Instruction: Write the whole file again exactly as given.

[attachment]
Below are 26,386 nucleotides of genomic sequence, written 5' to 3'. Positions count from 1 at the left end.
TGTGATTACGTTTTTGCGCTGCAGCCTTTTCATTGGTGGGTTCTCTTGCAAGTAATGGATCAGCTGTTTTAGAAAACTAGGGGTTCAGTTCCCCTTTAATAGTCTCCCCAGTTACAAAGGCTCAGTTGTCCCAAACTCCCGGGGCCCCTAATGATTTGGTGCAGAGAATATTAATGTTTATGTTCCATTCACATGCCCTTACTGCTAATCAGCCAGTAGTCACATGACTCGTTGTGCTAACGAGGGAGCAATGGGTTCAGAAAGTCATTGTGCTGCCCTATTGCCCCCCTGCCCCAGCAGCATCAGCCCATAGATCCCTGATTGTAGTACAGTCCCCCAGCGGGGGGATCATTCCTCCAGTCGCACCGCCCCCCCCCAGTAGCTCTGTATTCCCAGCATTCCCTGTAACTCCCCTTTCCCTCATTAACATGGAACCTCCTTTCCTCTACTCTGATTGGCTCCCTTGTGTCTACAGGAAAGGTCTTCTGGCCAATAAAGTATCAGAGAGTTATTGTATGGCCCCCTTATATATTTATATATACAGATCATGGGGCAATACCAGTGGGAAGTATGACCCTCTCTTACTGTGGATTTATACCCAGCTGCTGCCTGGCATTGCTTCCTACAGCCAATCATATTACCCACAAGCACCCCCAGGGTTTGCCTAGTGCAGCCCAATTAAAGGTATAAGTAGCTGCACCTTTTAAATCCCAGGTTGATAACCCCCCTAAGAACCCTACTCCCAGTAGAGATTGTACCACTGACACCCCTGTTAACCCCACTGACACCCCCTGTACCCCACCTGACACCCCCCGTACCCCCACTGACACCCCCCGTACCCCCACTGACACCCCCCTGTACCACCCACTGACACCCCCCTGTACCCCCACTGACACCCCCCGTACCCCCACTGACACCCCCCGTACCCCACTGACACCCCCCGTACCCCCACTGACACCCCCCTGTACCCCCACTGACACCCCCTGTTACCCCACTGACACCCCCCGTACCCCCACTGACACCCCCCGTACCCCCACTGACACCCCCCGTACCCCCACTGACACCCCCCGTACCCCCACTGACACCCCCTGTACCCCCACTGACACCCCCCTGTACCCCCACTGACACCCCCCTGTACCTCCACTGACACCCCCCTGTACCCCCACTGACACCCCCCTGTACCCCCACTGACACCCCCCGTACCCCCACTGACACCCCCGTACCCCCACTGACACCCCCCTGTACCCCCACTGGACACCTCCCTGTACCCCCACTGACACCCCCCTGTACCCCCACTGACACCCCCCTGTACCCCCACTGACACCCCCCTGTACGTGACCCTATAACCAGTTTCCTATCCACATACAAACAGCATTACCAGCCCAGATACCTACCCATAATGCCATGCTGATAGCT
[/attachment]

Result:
Below are 26,386 nucleotides of genomic sequence, written 5' to 3'. Positions count from 1 at the left end.
TGTGATTACGTTTTTGCGCTGCAGCCTTTTCATTGGTGGGTTCTCTTGCAAGTAATGGATCAGCTGTTTTAGAAAACTAGGGGTTCAGTTCCCCTTTAATAGTCTCCCCAGTTACAAAGGCTCAGTTGTCCCAAACTCCCGGGGCCCCTAATGATTTGGTGCAGAGAATATTAATGTTTATGTTCCATTCACATGCCCTTACTGCTAATCAGCCAGTAGTCACATGACTCGTTGTGCTAACGAGGGAGCAATGGGTTCAGAAAGTCATTGTGCTGCCCTATTGCCCCCCTGCCCCAGCAGCATCAGCCCATAGATCCCTGATTGTAGTACAGTCCCCCAGCGGGGGGATCATTCCTCCAGTCGCACCGCCCCCCCCCAGTAGCTCTGTATTCCCAGCATTCCCTGTAACTCCCCTTTCCCTCATTAACATGGAACCTCCTTTCCTCTACTCTGATTGGCTCCCTTGTGTCTACAGGAAAGGTCTTCTGGCCAATAAAGTATCAGAGAGTTATTGTATGGCCCCCTTATATATTTATATATACAGATCATGGGGCAATACCAGTGGGAAGTATGACCCTCTCTTACTGTGGATTTATACCCAGCTGCTGCCTGGCATTGCTTCCTACAGCCAATCATATTACCCACAAGCACCCCCAGGGTTTGCCTAGTGCAGCCCAATTAAAGGTATAAGTAGCTGCACCTTTTAAATCCCAGGTTGATAACCCCCCTAAGAACCCTACTCCCAGTAGAGATTGTACCACTGACACCCCTGTTAACCCCACTGACACCCCCTGTACCCCACCTGACACCCCCCGTACCCCCACTGACACCCCCCGTACCCCCACTGACACCCCCCTGTACCACCCACTGACACCCCCCTGTACCCCCACTGACACCCCCCGTACCCCCACTGACACCCCCCGTACCCCACTGACACCCCCCGTACCCCCACTGACACCCCCCTGTACCCCCACTGACACCCCCTGTTACCCCACTGACACCCCCCGTACCCCCACTGACACCCCCCGTACCCCCACTGACACCCCCCGTACCCCCACTGACACCCCCCGTACCCCCACTGACACCCCCTGTACCCCCACTGACACCCCCCTGTACCCCCACTGACACCCCCCTGTACCTCCACTGACACCCCCCTGTACCCCCACTGACACCCCCCTGTACCCCCACTGACACCCCCCGTACCCCCACTGACACCCCCGTACCCCCACTGACACCCCCCTGTACCCCCACTGGACACCTCCCTGTACCCCCACTGACACCCCCCTGTACCCCCACTGACACCCCCCTGTACCCCCACTGACACCCCCCTGTACGTGACCCTATAACCAGTTTCCTATCCACATACAAACAGCATTACCAGCCCAGATACCTACCCATAATGCCATGCTGATAGCT